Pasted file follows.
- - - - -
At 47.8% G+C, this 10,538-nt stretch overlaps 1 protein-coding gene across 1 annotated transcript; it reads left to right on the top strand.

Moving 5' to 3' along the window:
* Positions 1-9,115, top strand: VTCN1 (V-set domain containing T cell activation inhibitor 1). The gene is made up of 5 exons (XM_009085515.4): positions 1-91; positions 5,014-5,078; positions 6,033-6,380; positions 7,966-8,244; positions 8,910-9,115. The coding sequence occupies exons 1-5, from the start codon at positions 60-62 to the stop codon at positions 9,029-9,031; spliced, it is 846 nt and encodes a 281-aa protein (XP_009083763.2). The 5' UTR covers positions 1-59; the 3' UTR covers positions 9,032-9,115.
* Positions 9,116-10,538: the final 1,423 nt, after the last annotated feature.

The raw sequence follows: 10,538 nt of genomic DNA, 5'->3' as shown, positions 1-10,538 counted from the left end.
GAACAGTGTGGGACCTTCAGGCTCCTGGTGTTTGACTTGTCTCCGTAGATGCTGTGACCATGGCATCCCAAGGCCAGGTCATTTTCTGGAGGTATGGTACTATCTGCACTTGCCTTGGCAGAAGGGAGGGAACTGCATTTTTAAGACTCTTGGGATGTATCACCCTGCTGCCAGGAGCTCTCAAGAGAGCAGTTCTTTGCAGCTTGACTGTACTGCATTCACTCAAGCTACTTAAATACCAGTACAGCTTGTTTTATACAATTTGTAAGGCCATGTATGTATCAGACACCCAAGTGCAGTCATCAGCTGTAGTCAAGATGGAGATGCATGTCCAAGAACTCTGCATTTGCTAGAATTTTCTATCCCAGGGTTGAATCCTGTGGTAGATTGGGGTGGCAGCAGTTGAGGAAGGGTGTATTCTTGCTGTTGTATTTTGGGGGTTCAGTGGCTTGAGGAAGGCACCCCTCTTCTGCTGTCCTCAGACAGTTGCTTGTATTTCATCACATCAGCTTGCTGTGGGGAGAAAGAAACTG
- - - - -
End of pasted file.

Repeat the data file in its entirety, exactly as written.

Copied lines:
At 47.8% G+C, this 10,538-nt stretch overlaps 1 protein-coding gene across 1 annotated transcript; it reads left to right on the top strand.

Moving 5' to 3' along the window:
* Positions 1-9,115, top strand: VTCN1 (V-set domain containing T cell activation inhibitor 1). The gene is made up of 5 exons (XM_009085515.4): positions 1-91; positions 5,014-5,078; positions 6,033-6,380; positions 7,966-8,244; positions 8,910-9,115. The coding sequence occupies exons 1-5, from the start codon at positions 60-62 to the stop codon at positions 9,029-9,031; spliced, it is 846 nt and encodes a 281-aa protein (XP_009083763.2). The 5' UTR covers positions 1-59; the 3' UTR covers positions 9,032-9,115.
* Positions 9,116-10,538: the final 1,423 nt, after the last annotated feature.

The raw sequence follows: 10,538 nt of genomic DNA, 5'->3' as shown, positions 1-10,538 counted from the left end.
GAACAGTGTGGGACCTTCAGGCTCCTGGTGTTTGACTTGTCTCCGTAGATGCTGTGACCATGGCATCCCAAGGCCAGGTCATTTTCTGGAGGTATGGTACTATCTGCACTTGCCTTGGCAGAAGGGAGGGAACTGCATTTTTAAGACTCTTGGGATGTATCACCCTGCTGCCAGGAGCTCTCAAGAGAGCAGTTCTTTGCAGCTTGACTGTACTGCATTCACTCAAGCTACTTAAATACCAGTACAGCTTGTTTTATACAATTTGTAAGGCCATGTATGTATCAGACACCCAAGTGCAGTCATCAGCTGTAGTCAAGATGGAGATGCATGTCCAAGAACTCTGCATTTGCTAGAATTTTCTATCCCAGGGTTGAATCCTGTGGTAGATTGGGGTGGCAGCAGTTGAGGAAGGGTGTATTCTTGCTGTTGTATTTTGGGGGTTCAGTGGCTTGAGGAAGGCACCCCTCTTCTGCTGTCCTCAGACAGTTGCTTGTATTTCATCACATCAGCTTGCTGTGGGGAGAAAGAAACTG